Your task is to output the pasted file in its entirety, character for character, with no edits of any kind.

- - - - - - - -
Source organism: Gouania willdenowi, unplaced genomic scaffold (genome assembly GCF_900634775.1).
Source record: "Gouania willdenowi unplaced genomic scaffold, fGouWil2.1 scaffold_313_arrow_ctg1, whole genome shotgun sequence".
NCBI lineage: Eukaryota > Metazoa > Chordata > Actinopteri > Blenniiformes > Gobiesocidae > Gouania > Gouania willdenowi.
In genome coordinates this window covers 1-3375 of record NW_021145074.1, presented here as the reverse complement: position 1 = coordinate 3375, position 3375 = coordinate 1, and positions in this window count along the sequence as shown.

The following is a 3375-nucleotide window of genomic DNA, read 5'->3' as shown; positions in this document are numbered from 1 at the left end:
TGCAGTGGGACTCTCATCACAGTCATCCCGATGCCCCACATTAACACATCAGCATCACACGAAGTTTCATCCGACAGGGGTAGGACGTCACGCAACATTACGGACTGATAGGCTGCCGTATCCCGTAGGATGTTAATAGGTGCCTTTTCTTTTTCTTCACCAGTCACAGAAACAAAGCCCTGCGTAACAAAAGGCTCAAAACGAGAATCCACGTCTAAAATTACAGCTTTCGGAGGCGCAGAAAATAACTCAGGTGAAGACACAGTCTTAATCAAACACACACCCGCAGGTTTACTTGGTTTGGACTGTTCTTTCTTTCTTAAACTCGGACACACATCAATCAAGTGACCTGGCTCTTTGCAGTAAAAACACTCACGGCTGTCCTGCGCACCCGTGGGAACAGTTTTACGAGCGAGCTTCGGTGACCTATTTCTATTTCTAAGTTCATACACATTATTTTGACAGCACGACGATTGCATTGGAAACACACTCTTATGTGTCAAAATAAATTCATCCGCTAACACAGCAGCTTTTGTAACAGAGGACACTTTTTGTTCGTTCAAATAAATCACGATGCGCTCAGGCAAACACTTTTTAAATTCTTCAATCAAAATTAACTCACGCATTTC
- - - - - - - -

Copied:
Source organism: Gouania willdenowi, unplaced genomic scaffold (genome assembly GCF_900634775.1).
Source record: "Gouania willdenowi unplaced genomic scaffold, fGouWil2.1 scaffold_313_arrow_ctg1, whole genome shotgun sequence".
NCBI lineage: Eukaryota > Metazoa > Chordata > Actinopteri > Blenniiformes > Gobiesocidae > Gouania > Gouania willdenowi.
In genome coordinates this window covers 1-3375 of record NW_021145074.1, presented here as the reverse complement: position 1 = coordinate 3375, position 3375 = coordinate 1, and positions in this window count along the sequence as shown.

The following is a 3375-nucleotide window of genomic DNA, read 5'->3' as shown; positions in this document are numbered from 1 at the left end:
TGCAGTGGGACTCTCATCACAGTCATCCCGATGCCCCACATTAACACATCAGCATCACACGAAGTTTCATCCGACAGGGGTAGGACGTCACGCAACATTACGGACTGATAGGCTGCCGTATCCCGTAGGATGTTAATAGGTGCCTTTTCTTTTTCTTCACCAGTCACAGAAACAAAGCCCTGCGTAACAAAAGGCTCAAAACGAGAATCCACGTCTAAAATTACAGCTTTCGGAGGCGCAGAAAATAACTCAGGTGAAGACACAGTCTTAATCAAACACACACCCGCAGGTTTACTTGGTTTGGACTGTTCTTTCTTTCTTAAACTCGGACACACATCAATCAAGTGACCTGGCTCTTTGCAGTAAAAACACTCACGGCTGTCCTGCGCACCCGTGGGAACAGTTTTACGAGCGAGCTTCGGTGACCTATTTCTATTTCTAAGTTCATACACATTATTTTGACAGCACGACGATTGCATTGGAAACACACTCTTATGTGTCAAAATAAATTCATCCGCTAACACAGCAGCTTTTGTAACAGAGGACACTTTTTGTTCGTTCAAATAAATCACGATGCGCTCAGGCAAACACTTTTTAAATTCTTCAATCAAAATTAACTCACGCATTTC